Neurol India Home 

Year : 2016  |  Volume : 64  |  Issue : 6  |  Page : 1395--1396

Author's reply: The right to refusal: The patient's prerogative

Daljit Singh 
 Department of Neurosurgery, G B Pant Institute of Postgraduate Medical Educations and Research (GIPMER), New Delhi, India

Correspondence Address:
Daljit Singh
Department of Neurosurgery, G B Pant Institute of Postgraduate Medical Educations and Research (GIPMER), New Delhi

How to cite this article:
Singh D. Author's reply: The right to refusal: The patient's prerogative.Neurol India 2016;64:1395-1396

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Singh D. Author's reply: The right to refusal: The patient's prerogative. Neurol India [serial online] 2016 [cited 2019 Sep 19 ];64:1395-1396
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The letter by Vilanilam and Sasidharan on informed refusal has eloquently highlighted several relevant issues. It has attempted to gauge, in minute details, the issues that can entangle the process of refusal. While we often focus on consent as a process of absolute necessity, informed refusal has not become a reality yet.

The refusal only pertains to a person who is sane enough to deny the procedure even at risk to life.[1] The concept, however, is gray in several arenas. With the “philosophy of life” guiding doctors, they may object and oppose the patient's refusal as a routine practice. However, in reality, the humiliations and frustrations associated with litigations thrust upon doctors demand utmost care in obtaining consent as well as refusal.

Refusal is an unsettled paradigm and doctors should be cautious in interpreting its implications. No court will ever object to “refusal;” however, it will act with severity on a doctor who has operated or tried to convince the patient to undergo a procedure once the latter has refused. If a document has been signed on which the patient has given his/her refusal to undergo a procedure, I feel that one should refrain from trying to convince the patient again. Let the patient then decide to re-consent or consent to undergo the procedure elsewhere. It would be advisable to keep the “refusal” records.

We encountered a case of a 55-year-old female patient with subarachnoid hemorrhage, with Hunt and Hess grade 1, due to an internal carotid artery aneurysm. The patient and her relatives refused to give consent for surgery. We tried to explain all the aspects including the risk of sudden death due to re-bleeding of the aneurysm, and yet, they were not convinced. We obtained a “refusal” consent and the patient left against medical advice. A month later, the patient came A month later, the patient came back with subarachnoid hemorrhage and in a clinical status of Hunt and Hess grade IV. Some other relatives of the patient tried to confront me by questioning why the doctors in the hospital did not operate on the patient at the first instant. When we revealed the informed refusal signed by the patient and her care-givers, they could not argue any more.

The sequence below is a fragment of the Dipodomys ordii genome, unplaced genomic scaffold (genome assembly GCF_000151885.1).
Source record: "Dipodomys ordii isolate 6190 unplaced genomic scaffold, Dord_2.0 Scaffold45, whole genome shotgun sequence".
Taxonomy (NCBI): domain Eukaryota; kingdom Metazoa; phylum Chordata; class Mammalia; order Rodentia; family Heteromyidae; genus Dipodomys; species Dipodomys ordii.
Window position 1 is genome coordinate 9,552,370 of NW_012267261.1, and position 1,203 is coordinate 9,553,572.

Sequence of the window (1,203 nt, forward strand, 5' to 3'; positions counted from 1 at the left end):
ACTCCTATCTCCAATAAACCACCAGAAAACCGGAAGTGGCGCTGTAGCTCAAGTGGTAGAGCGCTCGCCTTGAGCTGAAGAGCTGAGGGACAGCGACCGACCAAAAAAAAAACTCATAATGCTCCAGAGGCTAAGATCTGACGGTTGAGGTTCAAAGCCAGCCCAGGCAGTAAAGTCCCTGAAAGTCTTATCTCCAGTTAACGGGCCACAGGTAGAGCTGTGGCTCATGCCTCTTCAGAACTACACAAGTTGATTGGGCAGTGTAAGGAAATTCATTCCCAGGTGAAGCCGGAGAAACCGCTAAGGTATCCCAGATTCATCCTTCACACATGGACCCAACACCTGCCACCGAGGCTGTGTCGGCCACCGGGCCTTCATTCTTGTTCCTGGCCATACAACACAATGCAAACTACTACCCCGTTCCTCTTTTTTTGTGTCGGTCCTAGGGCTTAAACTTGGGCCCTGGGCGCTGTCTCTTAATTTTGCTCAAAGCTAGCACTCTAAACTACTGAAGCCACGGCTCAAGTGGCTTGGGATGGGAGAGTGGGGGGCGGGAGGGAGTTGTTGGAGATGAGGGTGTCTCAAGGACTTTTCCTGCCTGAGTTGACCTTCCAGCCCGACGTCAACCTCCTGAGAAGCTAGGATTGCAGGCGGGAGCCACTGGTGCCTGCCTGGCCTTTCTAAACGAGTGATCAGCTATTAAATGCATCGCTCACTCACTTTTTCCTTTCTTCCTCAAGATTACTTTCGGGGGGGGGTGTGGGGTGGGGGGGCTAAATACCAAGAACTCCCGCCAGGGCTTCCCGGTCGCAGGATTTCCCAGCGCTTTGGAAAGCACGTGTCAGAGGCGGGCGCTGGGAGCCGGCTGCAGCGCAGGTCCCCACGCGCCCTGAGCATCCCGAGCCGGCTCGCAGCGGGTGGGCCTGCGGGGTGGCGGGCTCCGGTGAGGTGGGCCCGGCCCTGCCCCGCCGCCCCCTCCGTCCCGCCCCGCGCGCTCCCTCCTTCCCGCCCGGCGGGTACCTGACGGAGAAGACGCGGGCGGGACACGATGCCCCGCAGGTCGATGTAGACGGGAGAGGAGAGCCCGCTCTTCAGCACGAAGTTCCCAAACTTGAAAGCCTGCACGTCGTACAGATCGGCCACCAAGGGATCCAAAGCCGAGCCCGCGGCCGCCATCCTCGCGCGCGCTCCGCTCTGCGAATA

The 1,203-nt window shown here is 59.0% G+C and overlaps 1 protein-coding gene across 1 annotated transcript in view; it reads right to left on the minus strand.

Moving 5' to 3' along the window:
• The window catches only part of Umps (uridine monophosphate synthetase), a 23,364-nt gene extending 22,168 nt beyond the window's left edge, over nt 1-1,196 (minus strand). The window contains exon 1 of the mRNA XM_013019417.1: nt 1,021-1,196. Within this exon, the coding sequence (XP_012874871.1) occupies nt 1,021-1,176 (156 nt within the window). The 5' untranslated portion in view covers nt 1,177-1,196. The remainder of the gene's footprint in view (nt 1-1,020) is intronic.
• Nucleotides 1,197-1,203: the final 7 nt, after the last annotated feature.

The capacity to refuse is an integral component of the patient's competence in understanding the import of his/her decision. It may not be wrong to assume that refusal may have been decided based on the assumption of incompetence of the surgeon to whom that patient may have been handed over for initial care and supervision. Anxiety exhibited by the patient prior to giving his/her consent for a procedure is natural, as are his attempts at delaying or denying consent for a procedure; however, over-enthusiastic attempts in trying to convince and win over the patient and trying to reverse his decision of not undergoing a particular procedure may be counterproductive in case the results of surgery are unfavorable. This fact assumes even more importance if the patient was reluctant to undergo the procedure initially.

Courts certainly do not evaluate the intentions of the surgeon but rather act based on what is already on records.[1]

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Conflicts of interest

There are no conflicts of interest.


1Singh D, Tanshi D. Consent taking in neurosurgery: Education and tips for safe practice. Neurol India 2016;64:742-50.